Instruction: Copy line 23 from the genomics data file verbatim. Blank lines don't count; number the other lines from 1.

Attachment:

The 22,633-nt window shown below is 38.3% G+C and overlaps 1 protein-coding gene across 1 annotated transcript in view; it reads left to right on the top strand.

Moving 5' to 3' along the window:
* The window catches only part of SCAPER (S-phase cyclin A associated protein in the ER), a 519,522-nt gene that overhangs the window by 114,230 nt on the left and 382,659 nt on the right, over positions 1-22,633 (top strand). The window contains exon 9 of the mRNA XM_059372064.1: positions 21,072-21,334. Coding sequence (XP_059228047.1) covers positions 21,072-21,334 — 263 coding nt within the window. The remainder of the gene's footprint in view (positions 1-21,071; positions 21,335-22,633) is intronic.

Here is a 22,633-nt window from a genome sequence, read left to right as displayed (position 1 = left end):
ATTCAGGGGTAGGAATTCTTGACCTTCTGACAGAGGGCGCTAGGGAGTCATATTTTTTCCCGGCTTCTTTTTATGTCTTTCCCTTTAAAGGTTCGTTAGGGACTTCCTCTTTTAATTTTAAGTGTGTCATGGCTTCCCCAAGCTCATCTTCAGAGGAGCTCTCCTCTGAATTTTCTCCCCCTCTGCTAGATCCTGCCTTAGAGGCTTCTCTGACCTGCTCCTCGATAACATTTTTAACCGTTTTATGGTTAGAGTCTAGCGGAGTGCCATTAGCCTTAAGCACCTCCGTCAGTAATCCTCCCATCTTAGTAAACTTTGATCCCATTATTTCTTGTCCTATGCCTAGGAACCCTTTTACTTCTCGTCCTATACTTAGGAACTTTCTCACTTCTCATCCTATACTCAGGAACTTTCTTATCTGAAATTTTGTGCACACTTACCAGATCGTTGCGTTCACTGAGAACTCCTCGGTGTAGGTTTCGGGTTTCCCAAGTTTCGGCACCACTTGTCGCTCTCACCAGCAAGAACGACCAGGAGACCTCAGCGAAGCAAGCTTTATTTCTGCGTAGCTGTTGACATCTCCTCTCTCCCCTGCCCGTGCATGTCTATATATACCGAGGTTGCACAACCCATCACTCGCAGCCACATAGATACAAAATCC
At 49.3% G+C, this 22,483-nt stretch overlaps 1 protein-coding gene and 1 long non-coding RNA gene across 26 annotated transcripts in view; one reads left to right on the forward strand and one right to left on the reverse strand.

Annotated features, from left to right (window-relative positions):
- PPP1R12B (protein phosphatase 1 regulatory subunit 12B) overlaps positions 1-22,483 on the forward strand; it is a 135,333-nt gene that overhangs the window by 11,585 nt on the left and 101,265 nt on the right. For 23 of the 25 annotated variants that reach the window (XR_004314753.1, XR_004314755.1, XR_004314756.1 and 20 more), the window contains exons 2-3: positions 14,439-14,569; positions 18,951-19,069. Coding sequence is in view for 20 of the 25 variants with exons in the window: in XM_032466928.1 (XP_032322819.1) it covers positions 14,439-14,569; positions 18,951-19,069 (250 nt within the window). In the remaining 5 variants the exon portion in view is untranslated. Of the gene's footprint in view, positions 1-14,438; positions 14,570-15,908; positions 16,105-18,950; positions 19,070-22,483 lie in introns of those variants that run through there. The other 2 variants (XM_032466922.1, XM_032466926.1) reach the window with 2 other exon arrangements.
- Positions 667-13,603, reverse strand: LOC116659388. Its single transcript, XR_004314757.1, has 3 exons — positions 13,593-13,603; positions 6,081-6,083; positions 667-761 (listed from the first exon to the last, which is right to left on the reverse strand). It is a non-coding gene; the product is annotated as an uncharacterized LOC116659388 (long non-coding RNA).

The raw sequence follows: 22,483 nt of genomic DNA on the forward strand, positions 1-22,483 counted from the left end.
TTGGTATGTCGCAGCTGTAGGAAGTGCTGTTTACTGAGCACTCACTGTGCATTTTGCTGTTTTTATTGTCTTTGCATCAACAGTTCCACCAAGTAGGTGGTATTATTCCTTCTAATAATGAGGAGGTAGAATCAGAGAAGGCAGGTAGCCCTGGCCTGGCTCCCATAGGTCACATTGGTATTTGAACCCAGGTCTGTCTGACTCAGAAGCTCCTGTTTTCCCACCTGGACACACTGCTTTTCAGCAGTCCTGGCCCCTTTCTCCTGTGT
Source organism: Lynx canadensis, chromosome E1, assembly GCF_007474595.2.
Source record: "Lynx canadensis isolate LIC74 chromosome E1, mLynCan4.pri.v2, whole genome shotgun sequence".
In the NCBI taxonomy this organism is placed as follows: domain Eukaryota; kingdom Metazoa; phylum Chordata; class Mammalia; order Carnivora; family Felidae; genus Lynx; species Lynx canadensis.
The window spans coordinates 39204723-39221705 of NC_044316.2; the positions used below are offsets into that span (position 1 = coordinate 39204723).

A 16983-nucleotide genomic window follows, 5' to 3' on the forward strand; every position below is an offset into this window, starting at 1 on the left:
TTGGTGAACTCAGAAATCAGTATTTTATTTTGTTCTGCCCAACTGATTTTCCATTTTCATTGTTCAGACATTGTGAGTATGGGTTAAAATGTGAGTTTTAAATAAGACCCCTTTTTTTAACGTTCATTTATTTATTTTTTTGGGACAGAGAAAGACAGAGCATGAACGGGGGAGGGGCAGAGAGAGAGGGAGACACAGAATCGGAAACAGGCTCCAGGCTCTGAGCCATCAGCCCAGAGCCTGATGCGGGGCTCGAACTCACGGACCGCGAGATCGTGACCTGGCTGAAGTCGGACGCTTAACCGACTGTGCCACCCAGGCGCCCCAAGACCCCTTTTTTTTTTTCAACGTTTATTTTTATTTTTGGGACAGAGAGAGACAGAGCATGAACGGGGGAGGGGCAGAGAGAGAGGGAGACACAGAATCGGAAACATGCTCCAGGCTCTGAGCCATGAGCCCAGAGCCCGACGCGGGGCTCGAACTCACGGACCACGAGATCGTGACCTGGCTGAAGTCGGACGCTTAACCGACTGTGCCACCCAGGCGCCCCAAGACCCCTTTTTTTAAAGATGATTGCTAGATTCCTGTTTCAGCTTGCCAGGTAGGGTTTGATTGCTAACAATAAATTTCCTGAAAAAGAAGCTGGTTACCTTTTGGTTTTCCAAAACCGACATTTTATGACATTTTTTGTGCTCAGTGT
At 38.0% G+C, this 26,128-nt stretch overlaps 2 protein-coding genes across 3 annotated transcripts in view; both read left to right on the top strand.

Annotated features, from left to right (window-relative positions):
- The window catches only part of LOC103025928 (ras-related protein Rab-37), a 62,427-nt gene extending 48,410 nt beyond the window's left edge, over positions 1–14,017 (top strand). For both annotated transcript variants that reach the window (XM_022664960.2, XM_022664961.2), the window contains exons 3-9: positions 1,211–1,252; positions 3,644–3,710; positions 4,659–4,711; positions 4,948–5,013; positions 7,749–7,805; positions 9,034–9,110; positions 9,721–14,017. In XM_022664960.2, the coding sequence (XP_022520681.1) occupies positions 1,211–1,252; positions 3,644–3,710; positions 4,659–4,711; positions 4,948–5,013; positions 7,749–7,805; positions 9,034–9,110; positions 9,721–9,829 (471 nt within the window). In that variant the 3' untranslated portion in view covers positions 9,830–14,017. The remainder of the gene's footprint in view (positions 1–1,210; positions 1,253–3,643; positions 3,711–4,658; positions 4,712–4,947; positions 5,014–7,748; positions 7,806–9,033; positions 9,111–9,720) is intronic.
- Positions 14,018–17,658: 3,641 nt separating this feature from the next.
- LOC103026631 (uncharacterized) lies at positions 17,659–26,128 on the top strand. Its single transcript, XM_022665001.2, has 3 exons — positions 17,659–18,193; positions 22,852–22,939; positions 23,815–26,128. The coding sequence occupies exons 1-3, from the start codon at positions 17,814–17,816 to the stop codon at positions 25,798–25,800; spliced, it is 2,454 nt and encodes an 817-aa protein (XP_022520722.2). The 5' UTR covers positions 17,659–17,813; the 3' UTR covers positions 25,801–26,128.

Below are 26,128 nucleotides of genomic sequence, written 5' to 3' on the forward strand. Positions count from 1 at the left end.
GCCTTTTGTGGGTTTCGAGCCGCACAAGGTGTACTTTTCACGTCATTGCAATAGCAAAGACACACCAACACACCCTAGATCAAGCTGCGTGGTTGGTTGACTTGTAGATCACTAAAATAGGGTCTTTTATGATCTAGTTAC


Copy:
Below are 26,128 nucleotides of genomic sequence, written 5' to 3' on the forward strand. Positions count from 1 at the left end.